Play, Philosophy and Performance is a cutting-edge collection of essays exploring the philosophy of play. It showcases the most innovative, interdisciplinary work in the rapidly developing field of Play Studies.
How we play, and the relation of play to the human condition, is becoming increasingly recognised as a field of scholarly inquiry as well as a significant element of social practice, public policy and socio-cultural understanding. Drawing on approaches ranging through morality and ethics, language and the nature of reality, aesthetics, digital culture and gaming, and written by an international group of emerging and established scholars, this book examines how our performance at play describes, shapes and influences our performance as human beings.
This is essential reading for anybody with an interest in leisure, education, childhood, gaming, the arts, playwork or many branches of philosophical enquiry.
Table of Contents
Part I: Play and the Performance of Morality
1 Do Toy Guns Kill People? Playing with Guns
2 Analyzing Morality via the Philosophy of Play
3 A Playful Approach to Cultivating Intellectual Virtues: Why So Serious?
4 Ethical Dimensions of Play and Care: Reflections Based on Donald Winnicott’s Theory of Play and the Ethics of Care
Alice Koubová and Petr Urban
Part II: Language and Play In/And ‘The Real’
5 Language, Play, and Understanding: What Semantics Might Learn from Children
6 Living on the Edge: Zhuangzi, Ludus, and 遊 (you)
7 Robert Pfaller and the Disappearance of Play in Contemporary Culture: Illusions without Subjects
Part III: Playful Aesthetics
8 Notes on Playful Cinema and Performance: Stop Making Sense
Elena Pachner Sarno
9 Childhood Ghosts with Boltanski and Benjamin
Rosana Kohl Bines
10 The Complexity of Play: A Response to Guyer’s Analysis of Play in Schiller’s Letters on the Aesthetic Education of Man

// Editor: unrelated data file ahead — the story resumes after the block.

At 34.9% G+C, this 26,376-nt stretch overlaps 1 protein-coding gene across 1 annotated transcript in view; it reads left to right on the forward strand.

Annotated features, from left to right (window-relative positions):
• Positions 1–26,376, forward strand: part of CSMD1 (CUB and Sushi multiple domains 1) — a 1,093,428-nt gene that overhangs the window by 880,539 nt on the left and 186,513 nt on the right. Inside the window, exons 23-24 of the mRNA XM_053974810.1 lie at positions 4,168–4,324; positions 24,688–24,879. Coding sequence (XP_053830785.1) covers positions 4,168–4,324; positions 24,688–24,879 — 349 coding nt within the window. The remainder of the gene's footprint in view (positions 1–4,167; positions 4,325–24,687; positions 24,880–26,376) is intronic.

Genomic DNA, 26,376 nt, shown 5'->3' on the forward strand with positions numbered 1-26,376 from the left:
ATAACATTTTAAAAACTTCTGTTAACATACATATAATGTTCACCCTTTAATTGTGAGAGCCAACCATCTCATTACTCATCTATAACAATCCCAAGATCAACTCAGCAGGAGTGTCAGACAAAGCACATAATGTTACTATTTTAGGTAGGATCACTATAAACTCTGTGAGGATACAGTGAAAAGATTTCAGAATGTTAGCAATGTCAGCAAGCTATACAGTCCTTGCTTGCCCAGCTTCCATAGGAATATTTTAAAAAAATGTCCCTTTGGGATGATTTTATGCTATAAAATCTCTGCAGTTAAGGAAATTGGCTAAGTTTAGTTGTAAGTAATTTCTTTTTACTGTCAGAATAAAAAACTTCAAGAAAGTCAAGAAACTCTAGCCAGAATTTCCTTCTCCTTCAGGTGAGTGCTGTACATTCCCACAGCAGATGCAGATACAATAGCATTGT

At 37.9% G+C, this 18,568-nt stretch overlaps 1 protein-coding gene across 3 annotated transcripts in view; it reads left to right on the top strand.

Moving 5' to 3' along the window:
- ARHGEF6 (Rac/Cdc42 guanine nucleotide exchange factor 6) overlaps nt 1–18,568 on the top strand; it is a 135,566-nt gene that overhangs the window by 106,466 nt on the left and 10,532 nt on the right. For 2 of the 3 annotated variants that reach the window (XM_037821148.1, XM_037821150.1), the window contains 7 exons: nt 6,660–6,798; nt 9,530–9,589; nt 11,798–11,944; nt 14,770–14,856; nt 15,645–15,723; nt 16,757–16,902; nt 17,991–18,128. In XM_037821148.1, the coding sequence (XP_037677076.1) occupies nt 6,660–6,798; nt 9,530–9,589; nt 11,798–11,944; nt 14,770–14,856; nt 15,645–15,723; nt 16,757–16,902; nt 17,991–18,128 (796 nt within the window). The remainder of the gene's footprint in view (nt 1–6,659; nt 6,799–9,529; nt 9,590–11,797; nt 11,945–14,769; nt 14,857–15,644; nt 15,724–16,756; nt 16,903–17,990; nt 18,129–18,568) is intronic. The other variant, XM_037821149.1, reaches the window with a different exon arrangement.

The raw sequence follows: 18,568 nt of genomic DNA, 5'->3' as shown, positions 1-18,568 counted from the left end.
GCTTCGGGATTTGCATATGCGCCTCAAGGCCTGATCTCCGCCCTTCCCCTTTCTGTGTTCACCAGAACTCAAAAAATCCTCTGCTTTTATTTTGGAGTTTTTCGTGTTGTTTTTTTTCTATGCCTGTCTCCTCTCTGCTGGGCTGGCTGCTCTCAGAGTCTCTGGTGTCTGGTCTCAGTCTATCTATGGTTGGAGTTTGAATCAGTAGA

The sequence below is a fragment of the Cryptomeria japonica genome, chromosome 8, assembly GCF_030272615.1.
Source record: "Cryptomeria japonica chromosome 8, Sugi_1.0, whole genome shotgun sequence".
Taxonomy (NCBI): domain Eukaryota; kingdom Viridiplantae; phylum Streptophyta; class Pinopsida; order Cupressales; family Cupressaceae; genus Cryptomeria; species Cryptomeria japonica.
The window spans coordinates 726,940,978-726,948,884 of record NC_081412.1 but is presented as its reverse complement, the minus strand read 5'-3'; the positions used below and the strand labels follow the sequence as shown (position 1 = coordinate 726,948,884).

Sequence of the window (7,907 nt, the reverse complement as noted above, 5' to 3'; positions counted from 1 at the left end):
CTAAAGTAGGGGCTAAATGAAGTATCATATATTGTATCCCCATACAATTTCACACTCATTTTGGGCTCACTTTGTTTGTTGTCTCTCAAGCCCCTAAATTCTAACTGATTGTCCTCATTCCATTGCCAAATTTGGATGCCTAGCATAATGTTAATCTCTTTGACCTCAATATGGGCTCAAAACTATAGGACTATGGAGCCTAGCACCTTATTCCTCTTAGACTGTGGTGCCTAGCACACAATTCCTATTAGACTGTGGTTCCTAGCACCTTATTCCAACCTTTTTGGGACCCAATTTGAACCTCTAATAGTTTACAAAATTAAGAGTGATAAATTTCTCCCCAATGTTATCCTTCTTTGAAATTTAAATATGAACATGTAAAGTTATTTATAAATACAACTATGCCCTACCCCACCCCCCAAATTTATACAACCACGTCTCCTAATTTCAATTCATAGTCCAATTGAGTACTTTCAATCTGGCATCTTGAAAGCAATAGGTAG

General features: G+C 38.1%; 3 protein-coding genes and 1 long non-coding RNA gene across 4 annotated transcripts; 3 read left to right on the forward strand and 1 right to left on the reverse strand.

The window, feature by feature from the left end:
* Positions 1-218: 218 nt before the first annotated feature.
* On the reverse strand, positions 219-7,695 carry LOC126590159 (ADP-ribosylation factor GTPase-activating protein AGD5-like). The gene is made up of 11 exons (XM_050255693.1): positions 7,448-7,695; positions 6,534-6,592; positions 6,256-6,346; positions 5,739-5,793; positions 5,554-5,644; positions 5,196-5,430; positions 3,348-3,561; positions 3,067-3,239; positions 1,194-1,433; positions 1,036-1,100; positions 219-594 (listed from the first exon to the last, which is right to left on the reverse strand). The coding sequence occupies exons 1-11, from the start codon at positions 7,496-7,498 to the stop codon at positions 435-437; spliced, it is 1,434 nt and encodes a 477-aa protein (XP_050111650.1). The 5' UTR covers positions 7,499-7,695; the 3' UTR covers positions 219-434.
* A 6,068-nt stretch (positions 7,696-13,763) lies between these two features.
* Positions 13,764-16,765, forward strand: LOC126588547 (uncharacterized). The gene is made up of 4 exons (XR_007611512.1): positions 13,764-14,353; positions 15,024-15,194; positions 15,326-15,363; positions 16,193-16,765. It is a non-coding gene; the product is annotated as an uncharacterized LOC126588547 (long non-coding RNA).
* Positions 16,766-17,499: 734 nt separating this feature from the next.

11 How Computer Game Design Affects Moral Engagement: Mechanics Taking Over
Oliver Milne and Viktor Ivanković
Part IV: Play’s Performative Praxis
12 Unexpected Movements as Meaningful Expression in Play: Strange Twists of the Body
13 Posthuman Interpretations of Mutual Play between a Human, Cat and Machine
14 Time and Creativity in Survival Games: Bergson Plays with the Tao
15 Digital Play as an Epistemic Experience
Rita Santoyo Venegas
Malcolm MacLean is a historian whose research focusses on the cultural and social experience and identities associated with movement and sport, with a specific interest in colonial, imperial and decolonial relations and in sport-related political activism. He is a co-founder of the biennial international Philosophy at Play conferences, as well as a member of the Editorial College of The International Journal of the History of Sport and editorial boards of Sport in History¸ Journal of Sport History and Journal of New Zealand & Pacific Studies. His academic affiliations include Honorary Associate Professor at The University of Queensland, Australia, Honorary Research Fellow at De Montfort University, UK, and Senior Research Associate at the University of Gibraltar, Gibraltar.
Wendy Russell is a researcher and educator on children’s play and Visiting Fellow at the University of Gloucestershire, UK, where she developed and taught on undergraduate and postgraduate programmes on children’s play and playwork. Her research focuses on supporting children’s right to play, particularly in terms of the politics of space, policy and ethics. She is a co-founder of the biennial international Philosophy at Play conferences and on the editorial board of the International Journal of Play.
Emily Ryall is Reader in Applied Philosophy at the University of Gloucestershire, UK. She is former Chair of the British Philosophy of Sport Association as well as a member of the executive committee for the International Association for the Philosophy of Sport. She also sits on the editorial panel for the Journal for the Philosophy of Sport, and regularly provides editorial assistance to other sports related journals.